Recently I had the opportunity to sit down with Joseph Henriot and his son Stanislas, of Champagne Henriot. We discussed a lot of issues, from corks to Burgundy and Beaujolais, where they have just purchased Château Poncié, to the future of Champagne.
It seems that corks have become an issue in Champagne also. Henriot has experimented with the new DIAM closure, a composite cork that removes TCA during the manufacturing process. Hugel & Fils in Alsace, among others, are using these closures for their varietal range.
But Champagne was the main topic. Joseph Henriot was president of Veuve Clicquot for nine years, from 1985 until 1994. He also owned the Charles and Piper Heidsieck brands until he sold them in 1985 and 1987, respectively. As a result, he was unable to put 100 percent of his energy in to the Henriot brand at all times.
Yet they have made the kind of Champagnes they like over the years, building on consistency and quality, ensured by a constant source of grapes from some of the best crus. “There’s nothing revolutionary at Henriot,” remarked Stanislas.
The style expresses elegance and finesse, by relying on a high percentage of Chardonnay in the blend. In most years, it’s close to half Chardonnay and half Pinot Noir.
To illustrate the quality and character of the Henriot style, they brought a few bottles from the cellar: 1976, 1964 and 1959. The last was the first vintage for Joseph Henriot, who took over the house at the age of 21, after the death of his father. We also tasted the Brut Vintage 1996 and Cuvée des Enchanteleurs 1995.
The Brut 1996 revealed a delicate nose, very fresh, with ginger and toast. On the palate it was firm and elegant, balancing the structure with citrus and mineral notes (94 points, non-blind).
Next up was the Brut 1976 from magnum. It was made by the late Daniel Thibault, considered by many to be one of the best tasters and blenders among the ranks of chefs de caves. Thibault joined Henriot in 1973, moving to Heidsieck when it was sold. A sumptuous Champagne, the 1976 smelled of toast, coffee and smoke and tasted of grilled nuts, graphite and dried fruit. Round and beautifully textured, it lingered on the finish (95 points, non-blind).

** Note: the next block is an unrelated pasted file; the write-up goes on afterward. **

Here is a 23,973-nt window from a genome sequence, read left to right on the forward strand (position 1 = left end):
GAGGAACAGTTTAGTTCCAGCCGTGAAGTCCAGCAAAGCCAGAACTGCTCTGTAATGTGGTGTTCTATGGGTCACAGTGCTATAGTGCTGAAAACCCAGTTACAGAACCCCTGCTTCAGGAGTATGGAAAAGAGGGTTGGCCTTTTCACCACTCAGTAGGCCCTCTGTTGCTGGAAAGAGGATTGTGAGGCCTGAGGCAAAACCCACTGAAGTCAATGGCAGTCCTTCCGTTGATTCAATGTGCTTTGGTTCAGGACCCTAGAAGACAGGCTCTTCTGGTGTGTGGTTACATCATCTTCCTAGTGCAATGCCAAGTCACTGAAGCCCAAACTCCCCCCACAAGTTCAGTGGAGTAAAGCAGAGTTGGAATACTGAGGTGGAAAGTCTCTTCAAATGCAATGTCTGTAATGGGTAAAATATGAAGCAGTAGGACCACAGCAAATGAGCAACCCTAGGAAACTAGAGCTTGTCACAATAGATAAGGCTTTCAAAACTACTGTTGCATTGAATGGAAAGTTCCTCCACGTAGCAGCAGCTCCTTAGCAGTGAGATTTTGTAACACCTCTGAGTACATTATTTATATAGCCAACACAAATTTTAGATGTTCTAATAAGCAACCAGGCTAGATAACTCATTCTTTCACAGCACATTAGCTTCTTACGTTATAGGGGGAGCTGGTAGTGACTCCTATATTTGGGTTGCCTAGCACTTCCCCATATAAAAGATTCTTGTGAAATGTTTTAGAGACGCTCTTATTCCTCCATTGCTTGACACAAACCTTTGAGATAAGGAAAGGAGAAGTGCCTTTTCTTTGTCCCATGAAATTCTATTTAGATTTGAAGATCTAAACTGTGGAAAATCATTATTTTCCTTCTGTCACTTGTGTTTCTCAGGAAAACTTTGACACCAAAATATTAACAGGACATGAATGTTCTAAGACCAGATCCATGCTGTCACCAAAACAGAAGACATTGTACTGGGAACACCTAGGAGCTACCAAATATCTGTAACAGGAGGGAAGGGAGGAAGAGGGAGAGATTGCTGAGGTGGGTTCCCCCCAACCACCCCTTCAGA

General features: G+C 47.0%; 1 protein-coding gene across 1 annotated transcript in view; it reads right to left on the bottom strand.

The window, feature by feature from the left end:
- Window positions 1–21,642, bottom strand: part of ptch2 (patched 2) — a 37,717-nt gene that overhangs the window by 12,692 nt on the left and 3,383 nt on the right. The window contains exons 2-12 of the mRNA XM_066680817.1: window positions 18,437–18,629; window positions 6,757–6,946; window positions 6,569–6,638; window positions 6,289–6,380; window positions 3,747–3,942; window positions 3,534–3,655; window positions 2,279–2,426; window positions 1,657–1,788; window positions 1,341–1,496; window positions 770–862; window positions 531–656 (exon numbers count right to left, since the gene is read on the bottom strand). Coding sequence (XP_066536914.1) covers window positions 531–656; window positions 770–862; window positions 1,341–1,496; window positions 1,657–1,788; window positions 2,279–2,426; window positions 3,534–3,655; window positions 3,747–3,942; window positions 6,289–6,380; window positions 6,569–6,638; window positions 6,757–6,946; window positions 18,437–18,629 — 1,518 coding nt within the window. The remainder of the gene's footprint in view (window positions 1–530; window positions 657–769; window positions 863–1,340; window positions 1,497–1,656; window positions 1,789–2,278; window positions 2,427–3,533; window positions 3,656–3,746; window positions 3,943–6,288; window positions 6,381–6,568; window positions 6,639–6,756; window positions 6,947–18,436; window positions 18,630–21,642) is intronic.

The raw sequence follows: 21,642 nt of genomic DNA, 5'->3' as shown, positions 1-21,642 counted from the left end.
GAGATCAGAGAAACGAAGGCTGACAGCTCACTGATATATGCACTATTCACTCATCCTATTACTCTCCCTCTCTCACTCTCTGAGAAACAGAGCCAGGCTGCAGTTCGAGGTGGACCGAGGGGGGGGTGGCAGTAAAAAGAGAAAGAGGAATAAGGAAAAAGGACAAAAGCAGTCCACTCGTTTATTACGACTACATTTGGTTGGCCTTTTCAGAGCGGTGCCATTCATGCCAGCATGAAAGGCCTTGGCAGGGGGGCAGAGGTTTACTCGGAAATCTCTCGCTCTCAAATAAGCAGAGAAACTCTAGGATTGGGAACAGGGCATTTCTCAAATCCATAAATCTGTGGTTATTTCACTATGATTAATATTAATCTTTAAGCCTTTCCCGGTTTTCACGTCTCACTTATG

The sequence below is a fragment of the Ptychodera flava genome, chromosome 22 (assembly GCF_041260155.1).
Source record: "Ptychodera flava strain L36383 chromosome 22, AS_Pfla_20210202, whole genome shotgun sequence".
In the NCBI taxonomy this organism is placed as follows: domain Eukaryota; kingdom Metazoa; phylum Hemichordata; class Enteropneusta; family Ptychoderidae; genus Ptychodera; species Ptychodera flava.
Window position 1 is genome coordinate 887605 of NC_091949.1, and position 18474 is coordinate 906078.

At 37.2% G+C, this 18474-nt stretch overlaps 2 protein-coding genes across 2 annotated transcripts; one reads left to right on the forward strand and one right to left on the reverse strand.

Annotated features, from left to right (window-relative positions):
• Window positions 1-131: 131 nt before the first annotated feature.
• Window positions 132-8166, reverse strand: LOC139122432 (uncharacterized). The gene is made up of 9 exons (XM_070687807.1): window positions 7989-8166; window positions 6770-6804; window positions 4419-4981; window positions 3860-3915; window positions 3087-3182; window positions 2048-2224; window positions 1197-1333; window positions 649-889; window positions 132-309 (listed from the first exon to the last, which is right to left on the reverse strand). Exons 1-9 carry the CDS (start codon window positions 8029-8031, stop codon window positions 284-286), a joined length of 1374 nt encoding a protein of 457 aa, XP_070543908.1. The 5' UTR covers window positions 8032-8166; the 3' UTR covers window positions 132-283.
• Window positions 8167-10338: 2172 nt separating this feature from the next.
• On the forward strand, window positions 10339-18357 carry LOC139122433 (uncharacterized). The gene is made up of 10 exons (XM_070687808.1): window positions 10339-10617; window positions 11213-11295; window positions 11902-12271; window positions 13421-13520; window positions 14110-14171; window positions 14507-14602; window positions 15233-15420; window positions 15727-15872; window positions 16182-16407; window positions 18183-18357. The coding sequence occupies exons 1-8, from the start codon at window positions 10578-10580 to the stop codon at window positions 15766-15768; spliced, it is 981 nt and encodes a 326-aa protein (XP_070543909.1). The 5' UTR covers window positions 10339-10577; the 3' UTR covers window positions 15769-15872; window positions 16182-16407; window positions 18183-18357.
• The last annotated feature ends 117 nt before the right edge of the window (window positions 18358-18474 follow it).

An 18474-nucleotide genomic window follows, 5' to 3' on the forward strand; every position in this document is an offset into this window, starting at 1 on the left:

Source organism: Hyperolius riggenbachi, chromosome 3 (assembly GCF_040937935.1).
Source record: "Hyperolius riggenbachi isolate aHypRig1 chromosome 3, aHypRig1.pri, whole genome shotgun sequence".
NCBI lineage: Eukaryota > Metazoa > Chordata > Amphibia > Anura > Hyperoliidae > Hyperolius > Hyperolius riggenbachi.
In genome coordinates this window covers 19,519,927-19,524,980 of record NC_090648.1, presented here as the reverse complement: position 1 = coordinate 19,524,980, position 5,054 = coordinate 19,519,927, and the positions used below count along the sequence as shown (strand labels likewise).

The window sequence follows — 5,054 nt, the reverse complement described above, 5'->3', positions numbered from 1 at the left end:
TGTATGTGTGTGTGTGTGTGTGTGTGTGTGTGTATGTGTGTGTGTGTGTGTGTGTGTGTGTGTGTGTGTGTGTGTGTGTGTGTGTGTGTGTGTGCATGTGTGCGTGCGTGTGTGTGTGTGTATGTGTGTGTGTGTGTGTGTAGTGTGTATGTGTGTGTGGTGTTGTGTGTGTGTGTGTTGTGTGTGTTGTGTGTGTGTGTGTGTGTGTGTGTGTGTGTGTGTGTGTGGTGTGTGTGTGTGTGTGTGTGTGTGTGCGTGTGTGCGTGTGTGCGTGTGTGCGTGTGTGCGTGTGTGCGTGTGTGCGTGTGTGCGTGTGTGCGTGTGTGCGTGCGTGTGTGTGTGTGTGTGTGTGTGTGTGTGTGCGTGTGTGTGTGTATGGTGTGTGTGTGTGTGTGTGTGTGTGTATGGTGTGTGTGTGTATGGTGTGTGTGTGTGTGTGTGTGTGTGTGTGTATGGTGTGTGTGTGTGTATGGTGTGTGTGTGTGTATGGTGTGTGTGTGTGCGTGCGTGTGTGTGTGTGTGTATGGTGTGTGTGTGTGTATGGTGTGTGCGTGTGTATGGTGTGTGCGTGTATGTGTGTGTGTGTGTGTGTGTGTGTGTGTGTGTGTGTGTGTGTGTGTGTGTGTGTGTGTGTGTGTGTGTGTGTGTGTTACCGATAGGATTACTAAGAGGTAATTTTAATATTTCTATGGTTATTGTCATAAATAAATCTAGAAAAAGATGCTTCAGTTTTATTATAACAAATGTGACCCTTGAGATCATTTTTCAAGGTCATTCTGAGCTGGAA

The Brut 1964 was softer and concentrated, more liquoreux in a viscous way, showing plenty of roasted nut and veering toward oxidized, sherry and brandy flavors (89 points, non-blind). Though still enjoyable, it lacked the vivacity of both the ’76 and ’59.
Joseph Henriot was justifiably proud of the Brut 1959. Also from magnum, it was vigorous and powerful, like a big bear hug wrapping its smoke, herb, mineral and honey aromas and flavors around the palate. Complex and long, it appealed to both the senses and the intellect (97 points, non-blind).
The Brut Cuvée des Enchanteleurs 1995 is in that stage between youth and maturity. It showed vanilla, graphite, toast and candied lemon aromas and flavors, matched to a creamy texture. The aftertaste evoked coffee (94 points, non-blind).
We also discussed the current process of expanding the Champagne appellation. According to Stanislas, three factors will affect the balance of ownership in Champagne vineyards, which are now mostly owned by small growers: parcelization of vineyards, inheritance taxes and the power and financial might of the largest companies. “The planets are realigning in Champagne,” he said. “It will be interesting to see what happens in the next 20 years.”
Robert Boyle — California — June 16, 2008 11:24pm ET
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